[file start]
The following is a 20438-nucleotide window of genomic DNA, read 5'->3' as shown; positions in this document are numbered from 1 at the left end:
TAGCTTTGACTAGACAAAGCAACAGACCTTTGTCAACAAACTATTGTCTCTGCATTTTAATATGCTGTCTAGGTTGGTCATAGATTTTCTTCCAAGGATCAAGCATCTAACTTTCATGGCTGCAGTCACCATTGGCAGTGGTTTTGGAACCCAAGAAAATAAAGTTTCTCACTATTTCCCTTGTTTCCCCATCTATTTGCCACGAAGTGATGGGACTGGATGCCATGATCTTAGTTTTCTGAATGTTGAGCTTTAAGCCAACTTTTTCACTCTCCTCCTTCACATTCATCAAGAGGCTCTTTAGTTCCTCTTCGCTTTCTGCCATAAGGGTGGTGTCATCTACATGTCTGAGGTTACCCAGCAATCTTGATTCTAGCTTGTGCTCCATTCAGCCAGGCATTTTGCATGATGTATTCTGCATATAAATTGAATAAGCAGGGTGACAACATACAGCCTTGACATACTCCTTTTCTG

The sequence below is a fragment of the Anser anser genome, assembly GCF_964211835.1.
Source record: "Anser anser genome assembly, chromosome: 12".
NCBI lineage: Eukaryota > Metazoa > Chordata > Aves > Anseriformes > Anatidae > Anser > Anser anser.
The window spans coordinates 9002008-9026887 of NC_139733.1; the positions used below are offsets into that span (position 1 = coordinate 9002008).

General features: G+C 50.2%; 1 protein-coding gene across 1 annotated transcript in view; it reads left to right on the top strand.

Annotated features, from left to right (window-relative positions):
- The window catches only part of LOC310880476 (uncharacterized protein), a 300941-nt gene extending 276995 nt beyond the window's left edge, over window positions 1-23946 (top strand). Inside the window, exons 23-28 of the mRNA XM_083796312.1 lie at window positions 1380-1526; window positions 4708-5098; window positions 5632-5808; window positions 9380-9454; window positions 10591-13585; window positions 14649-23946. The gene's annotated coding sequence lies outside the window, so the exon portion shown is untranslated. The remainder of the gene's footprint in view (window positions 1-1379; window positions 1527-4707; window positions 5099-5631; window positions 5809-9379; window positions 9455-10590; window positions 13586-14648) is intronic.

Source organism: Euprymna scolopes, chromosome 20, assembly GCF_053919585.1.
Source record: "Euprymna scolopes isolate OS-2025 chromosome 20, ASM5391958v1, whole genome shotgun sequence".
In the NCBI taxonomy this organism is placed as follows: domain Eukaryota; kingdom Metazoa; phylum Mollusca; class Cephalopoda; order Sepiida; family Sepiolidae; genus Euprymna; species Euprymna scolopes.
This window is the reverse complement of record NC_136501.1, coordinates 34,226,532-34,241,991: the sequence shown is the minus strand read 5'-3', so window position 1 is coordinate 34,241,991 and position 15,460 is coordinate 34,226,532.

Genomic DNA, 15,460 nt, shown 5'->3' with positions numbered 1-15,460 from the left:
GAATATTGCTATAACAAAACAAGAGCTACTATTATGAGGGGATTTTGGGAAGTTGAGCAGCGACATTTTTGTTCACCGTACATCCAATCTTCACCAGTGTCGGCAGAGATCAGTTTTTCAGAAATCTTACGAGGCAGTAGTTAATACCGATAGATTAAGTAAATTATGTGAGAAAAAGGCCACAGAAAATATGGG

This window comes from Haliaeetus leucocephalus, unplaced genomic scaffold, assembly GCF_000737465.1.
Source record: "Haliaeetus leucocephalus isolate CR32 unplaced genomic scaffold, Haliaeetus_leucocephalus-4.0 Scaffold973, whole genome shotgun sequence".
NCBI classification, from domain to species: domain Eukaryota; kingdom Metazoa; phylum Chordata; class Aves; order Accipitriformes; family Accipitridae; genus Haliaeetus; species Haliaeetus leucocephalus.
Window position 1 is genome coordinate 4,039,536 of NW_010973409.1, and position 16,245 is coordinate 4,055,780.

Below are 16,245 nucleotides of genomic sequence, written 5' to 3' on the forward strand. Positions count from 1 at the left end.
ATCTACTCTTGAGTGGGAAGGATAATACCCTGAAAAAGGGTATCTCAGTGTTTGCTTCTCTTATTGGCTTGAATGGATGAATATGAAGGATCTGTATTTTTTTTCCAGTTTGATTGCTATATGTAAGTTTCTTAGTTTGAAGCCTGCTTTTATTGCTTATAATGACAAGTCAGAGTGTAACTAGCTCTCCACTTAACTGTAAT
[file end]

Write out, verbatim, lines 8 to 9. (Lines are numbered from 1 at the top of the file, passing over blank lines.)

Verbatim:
Annotated features, from left to right (window-relative positions):
- The window catches only part of LOC310880476 (uncharacterized protein), a 300941-nt gene extending 276995 nt beyond the window's left edge, over window positions 1-23946 (top strand). Inside the window, exons 23-28 of the mRNA XM_083796312.1 lie at window positions 1380-1526; window positions 4708-5098; window positions 5632-5808; window positions 9380-9454; window positions 10591-13585; window positions 14649-23946. The gene's annotated coding sequence lies outside the window, so the exon portion shown is untranslated. The remainder of the gene's footprint in view (window positions 1-1379; window positions 1527-4707; window positions 5099-5631; window positions 5809-9379; window positions 9455-10590; window positions 13586-14648) is intronic.